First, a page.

Labyrinths of winding cobblestone alleys, stunning Neo-Gothic architecture, dozens of the city’s most emblematic sites – El Gótico itself has become one of Barcelona’s main attractions, and it is hardly a surprise those narrow streets are packed with tourists 24/ 7. This might get annoying at some point; but don’t rush away too soon. Try to get here early, before fellow-travelers crowd the streets and enjoy as much as you can of this pictorial centuries-old barrio.
Turn to Carrer del Cardenal Casañas from La Rambla and you’ll see the 14th century basilica of Santa Maria del Pi (Plaça del Pi, 7). The octagonal belfry crowns the church; and even all that bustle and clamor of the crowd dies away as the bells start to ring. It is worth paying a visit to the basilica to see one of the highest vaulted ceilings in the country, as well as Baroque-styled stained glasses and the collection of gold and silverware.
The basilica stands between two small charming squares – Plaça del Pi and Plaça Sant Josep Oriol; adjoining streets are lined with numerous shops – assortment varies from exclusive clothes to jewelry and home goods. Although for better shopping opportunities (in fact, some of the best in the entire city), head to pedestrian-only Portal de l’Àngel – here you will find famous chain stores, like H&M, Zara, Massimo Dutti, huge department store El Corte Inglés, and on Sundays along the street stretches a tiny artisan market.
Whether you choose to stop by Santa Maria del Pi, or go shopping, don’t forget to get your coffee fix at Satan’s Coffee Corner (Carrer de l’Arc de Sant Ramon del Call, 11). And yes, the name says it all – coffee here is devilishly delicious.
Tucked away in a tiny square with the same name, the church of Sant Felip Neri (Plaça Sant Felip Neri, 5) is sometimes overlooked – yet the history it bears is memorable. This 18th century baroque church suffered from a bombing during the Civil War in 1938 – the walls of the church still carry the scars from the terrifying event, which took the lives of 42 people, who used the church’s basement as a shelter.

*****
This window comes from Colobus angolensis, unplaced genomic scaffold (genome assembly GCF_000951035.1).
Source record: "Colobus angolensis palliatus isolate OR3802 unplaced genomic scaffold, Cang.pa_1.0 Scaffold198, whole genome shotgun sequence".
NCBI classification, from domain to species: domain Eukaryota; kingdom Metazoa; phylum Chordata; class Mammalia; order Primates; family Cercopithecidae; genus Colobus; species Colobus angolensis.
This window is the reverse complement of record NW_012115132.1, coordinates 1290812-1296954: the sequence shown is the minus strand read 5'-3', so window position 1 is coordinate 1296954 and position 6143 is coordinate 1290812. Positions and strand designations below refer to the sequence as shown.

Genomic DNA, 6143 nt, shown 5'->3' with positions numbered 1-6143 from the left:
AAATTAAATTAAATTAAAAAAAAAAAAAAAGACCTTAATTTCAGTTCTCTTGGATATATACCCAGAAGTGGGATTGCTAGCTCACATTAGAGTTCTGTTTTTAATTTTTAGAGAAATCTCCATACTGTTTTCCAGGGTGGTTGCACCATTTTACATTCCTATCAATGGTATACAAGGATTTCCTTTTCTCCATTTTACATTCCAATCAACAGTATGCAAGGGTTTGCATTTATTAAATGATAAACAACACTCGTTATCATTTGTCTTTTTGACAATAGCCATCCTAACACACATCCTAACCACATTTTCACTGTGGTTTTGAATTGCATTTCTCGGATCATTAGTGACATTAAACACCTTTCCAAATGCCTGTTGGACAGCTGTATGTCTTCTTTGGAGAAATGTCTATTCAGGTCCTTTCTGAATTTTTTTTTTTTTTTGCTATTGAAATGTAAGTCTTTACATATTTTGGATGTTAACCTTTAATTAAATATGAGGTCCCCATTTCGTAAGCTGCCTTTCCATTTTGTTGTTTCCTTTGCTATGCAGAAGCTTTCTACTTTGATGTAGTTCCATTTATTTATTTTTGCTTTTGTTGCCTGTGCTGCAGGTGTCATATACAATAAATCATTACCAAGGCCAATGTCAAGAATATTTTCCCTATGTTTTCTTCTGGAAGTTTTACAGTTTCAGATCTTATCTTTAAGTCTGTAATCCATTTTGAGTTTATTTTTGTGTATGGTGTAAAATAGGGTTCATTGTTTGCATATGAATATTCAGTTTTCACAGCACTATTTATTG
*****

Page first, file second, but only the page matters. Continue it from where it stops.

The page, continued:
The Catedral de la Santa Cruz y Santa Eulalia, or simply the Cathedral of Barcelona (Pla de la Seu, s/n) is not only the highlight of the Gothic Quarter; it is one of Barcelona’s best recognized symbol, glaring from countless postcards and souvenirs from the city. A sheer architectural marvel took almost six centuries to build, and in fact the Cathedral’s trademark – an impressive Neo-Gothic façade – was among the last elements to be finished, in the late 19th century. When you are here, look for the lift to take you to the very top – from cathedral’s roof open spectacular views over the city and the sea stretching beyond.
Just behind the Cathedral, keen antique-hunters will enjoy a visit to Museu Frederic Marès (Plaça de Santiu, 5-6) – the museum holds an immense collection of art and antiquity which once belonged to Catalan sculptor Frederic Marès Deulovol. Historic artefacts and archaeological excavations, including the remains of Roman buildings and household goods, rest in Museu d’Història de Barcelona (Plaça del Rei).
The Gothic Quarter also treasures numerous romantic squares; vintage and antique shops; delightful cafés and even more thrilling bars and restaurants. Here are some spots to take into account for your next visit:
Head to Spritz (Carrer de la Tapineria, 6) just behind the Cathedral, where for bargain 3.50 € you will get the best Aperol Spritz in the city. They also have about a dozen of cocktails, sandwiches and savory pastries – all available for take-away!
Formatgeria La Seu (Carrer de la Dagueria, 16) has a superb assortment of artisan cheese, and – wait for it – cheese ice-cream, so-called fortmatgelat (from “formatge” – cheese, and “gelat” – ice-cream)! The one made with goat milk is truly to die for.
Plaça George Orwell is arguably one of the barrio’s most magnetic squares – in the daylight, locals come to sip coffee or vermouth on sun-lit patio, and at night the square is chock-full with youngsters enjoying their pre-party drinks.
Behind the square, Carrer Avinyó is a top-notch location for shopaholics – the street accounts for half of the city’s best vintage clothing stores.
Carrer Petritxol is literally the sweetest street in Barcelona, with half a dozen of authentic granjas (a special sort of café-grocery store with excellent offer of farm-produced dairy and homemade pastries) and chocolaterias, where the locals enjoy one of the most beloved Spanish breakfasts – deep-fried churros, dipped into silken hot chocolate! Get here early in the morning, before those churros cool down and lose all that nice crunch.
Here you will also find excellent night clubs and cocktail bars – particularly on the streets of Carrer d’en Gignàs and Carrer de La Mercé. Tapas places are plentiful, and as long as you stick to the general rule “the further from La Rambla the better”, you are free to enter any establishment you like.
Metro: Liceu (line 3), Jaume I (line 4).